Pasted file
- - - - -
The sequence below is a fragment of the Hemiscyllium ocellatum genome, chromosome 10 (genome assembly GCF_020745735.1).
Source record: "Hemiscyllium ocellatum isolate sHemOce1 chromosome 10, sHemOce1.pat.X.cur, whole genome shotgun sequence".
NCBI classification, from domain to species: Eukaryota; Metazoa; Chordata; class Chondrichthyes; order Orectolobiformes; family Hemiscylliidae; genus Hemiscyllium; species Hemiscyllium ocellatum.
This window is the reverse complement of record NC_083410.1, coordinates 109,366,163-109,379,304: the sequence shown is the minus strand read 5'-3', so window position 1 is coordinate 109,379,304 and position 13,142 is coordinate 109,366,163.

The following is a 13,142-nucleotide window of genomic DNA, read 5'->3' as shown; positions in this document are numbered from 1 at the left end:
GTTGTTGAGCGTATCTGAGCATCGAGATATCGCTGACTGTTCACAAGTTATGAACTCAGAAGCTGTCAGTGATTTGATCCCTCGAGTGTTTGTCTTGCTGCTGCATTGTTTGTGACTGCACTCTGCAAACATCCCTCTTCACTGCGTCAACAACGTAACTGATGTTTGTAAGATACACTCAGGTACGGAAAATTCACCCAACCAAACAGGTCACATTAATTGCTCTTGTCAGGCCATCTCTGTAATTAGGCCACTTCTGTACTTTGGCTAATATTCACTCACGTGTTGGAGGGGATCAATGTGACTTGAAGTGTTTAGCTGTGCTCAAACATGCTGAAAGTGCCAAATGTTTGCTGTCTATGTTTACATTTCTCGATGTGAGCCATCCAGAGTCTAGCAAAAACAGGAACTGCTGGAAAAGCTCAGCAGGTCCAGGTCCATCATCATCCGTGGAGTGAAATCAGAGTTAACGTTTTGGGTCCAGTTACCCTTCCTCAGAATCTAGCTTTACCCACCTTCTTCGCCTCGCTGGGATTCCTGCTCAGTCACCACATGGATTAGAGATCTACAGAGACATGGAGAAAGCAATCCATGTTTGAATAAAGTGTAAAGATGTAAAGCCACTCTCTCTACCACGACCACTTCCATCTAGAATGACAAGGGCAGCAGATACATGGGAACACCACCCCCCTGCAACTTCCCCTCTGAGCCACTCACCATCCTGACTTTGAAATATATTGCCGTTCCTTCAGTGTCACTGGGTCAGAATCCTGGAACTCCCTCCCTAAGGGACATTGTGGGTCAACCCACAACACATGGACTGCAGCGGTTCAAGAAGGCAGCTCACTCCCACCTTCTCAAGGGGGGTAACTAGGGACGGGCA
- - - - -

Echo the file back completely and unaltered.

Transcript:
The sequence below is a fragment of the Hemiscyllium ocellatum genome, chromosome 10 (genome assembly GCF_020745735.1).
Source record: "Hemiscyllium ocellatum isolate sHemOce1 chromosome 10, sHemOce1.pat.X.cur, whole genome shotgun sequence".
NCBI classification, from domain to species: Eukaryota; Metazoa; Chordata; class Chondrichthyes; order Orectolobiformes; family Hemiscylliidae; genus Hemiscyllium; species Hemiscyllium ocellatum.
This window is the reverse complement of record NC_083410.1, coordinates 109,366,163-109,379,304: the sequence shown is the minus strand read 5'-3', so window position 1 is coordinate 109,379,304 and position 13,142 is coordinate 109,366,163.

The following is a 13,142-nucleotide window of genomic DNA, read 5'->3' as shown; positions in this document are numbered from 1 at the left end:
GTTGTTGAGCGTATCTGAGCATCGAGATATCGCTGACTGTTCACAAGTTATGAACTCAGAAGCTGTCAGTGATTTGATCCCTCGAGTGTTTGTCTTGCTGCTGCATTGTTTGTGACTGCACTCTGCAAACATCCCTCTTCACTGCGTCAACAACGTAACTGATGTTTGTAAGATACACTCAGGTACGGAAAATTCACCCAACCAAACAGGTCACATTAATTGCTCTTGTCAGGCCATCTCTGTAATTAGGCCACTTCTGTACTTTGGCTAATATTCACTCACGTGTTGGAGGGGATCAATGTGACTTGAAGTGTTTAGCTGTGCTCAAACATGCTGAAAGTGCCAAATGTTTGCTGTCTATGTTTACATTTCTCGATGTGAGCCATCCAGAGTCTAGCAAAAACAGGAACTGCTGGAAAAGCTCAGCAGGTCCAGGTCCATCATCATCCGTGGAGTGAAATCAGAGTTAACGTTTTGGGTCCAGTTACCCTTCCTCAGAATCTAGCTTTACCCACCTTCTTCGCCTCGCTGGGATTCCTGCTCAGTCACCACATGGATTAGAGATCTACAGAGACATGGAGAAAGCAATCCATGTTTGAATAAAGTGTAAAGATGTAAAGCCACTCTCTCTACCACGACCACTTCCATCTAGAATGACAAGGGCAGCAGATACATGGGAACACCACCCCCCTGCAACTTCCCCTCTGAGCCACTCACCATCCTGACTTTGAAATATATTGCCGTTCCTTCAGTGTCACTGGGTCAGAATCCTGGAACTCCCTCCCTAAGGGACATTGTGGGTCAACCCACAACACATGGACTGCAGCGGTTCAAGAAGGCAGCTCACTCCCACCTTCTCAAGGGGGGTAACTAGGGACGGGCA